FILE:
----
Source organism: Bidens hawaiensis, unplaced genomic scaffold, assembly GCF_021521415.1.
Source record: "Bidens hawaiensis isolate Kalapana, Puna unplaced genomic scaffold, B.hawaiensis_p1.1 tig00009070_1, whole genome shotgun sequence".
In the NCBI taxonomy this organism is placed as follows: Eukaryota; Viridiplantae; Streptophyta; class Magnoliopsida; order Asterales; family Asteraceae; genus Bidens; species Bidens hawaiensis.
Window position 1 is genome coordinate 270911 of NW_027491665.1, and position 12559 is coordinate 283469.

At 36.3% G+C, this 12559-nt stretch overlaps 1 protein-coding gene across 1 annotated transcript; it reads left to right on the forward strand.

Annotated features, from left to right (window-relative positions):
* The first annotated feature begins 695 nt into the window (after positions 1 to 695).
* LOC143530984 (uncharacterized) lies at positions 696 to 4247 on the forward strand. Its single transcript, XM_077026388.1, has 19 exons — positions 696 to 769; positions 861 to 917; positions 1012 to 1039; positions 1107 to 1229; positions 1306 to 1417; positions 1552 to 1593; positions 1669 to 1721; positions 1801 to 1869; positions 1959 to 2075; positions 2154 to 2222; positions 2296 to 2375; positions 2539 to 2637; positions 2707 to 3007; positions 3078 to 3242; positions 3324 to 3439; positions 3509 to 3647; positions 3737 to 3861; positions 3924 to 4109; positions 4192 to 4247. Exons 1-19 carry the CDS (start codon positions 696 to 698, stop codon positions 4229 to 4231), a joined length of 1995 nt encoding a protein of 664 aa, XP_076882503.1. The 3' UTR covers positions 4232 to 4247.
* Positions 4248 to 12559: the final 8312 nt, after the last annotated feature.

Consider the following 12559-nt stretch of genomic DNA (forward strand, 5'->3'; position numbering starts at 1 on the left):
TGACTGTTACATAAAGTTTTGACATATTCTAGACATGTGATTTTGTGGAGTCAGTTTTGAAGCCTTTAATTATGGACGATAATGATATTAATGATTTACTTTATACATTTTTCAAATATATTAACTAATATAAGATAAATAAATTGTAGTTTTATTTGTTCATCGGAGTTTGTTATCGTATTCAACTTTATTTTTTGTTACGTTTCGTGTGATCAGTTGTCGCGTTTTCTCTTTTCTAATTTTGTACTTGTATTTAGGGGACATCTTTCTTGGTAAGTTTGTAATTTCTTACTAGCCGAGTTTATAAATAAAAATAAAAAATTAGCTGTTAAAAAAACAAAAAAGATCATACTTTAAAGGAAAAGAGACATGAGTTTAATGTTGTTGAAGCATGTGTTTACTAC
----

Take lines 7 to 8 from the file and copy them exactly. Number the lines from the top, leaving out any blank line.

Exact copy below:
* The first annotated feature begins 695 nt into the window (after positions 1 to 695).
* LOC143530984 (uncharacterized) lies at positions 696 to 4247 on the forward strand. Its single transcript, XM_077026388.1, has 19 exons — positions 696 to 769; positions 861 to 917; positions 1012 to 1039; positions 1107 to 1229; positions 1306 to 1417; positions 1552 to 1593; positions 1669 to 1721; positions 1801 to 1869; positions 1959 to 2075; positions 2154 to 2222; positions 2296 to 2375; positions 2539 to 2637; positions 2707 to 3007; positions 3078 to 3242; positions 3324 to 3439; positions 3509 to 3647; positions 3737 to 3861; positions 3924 to 4109; positions 4192 to 4247. Exons 1-19 carry the CDS (start codon positions 696 to 698, stop codon positions 4229 to 4231), a joined length of 1995 nt encoding a protein of 664 aa, XP_076882503.1. The 3' UTR covers positions 4232 to 4247.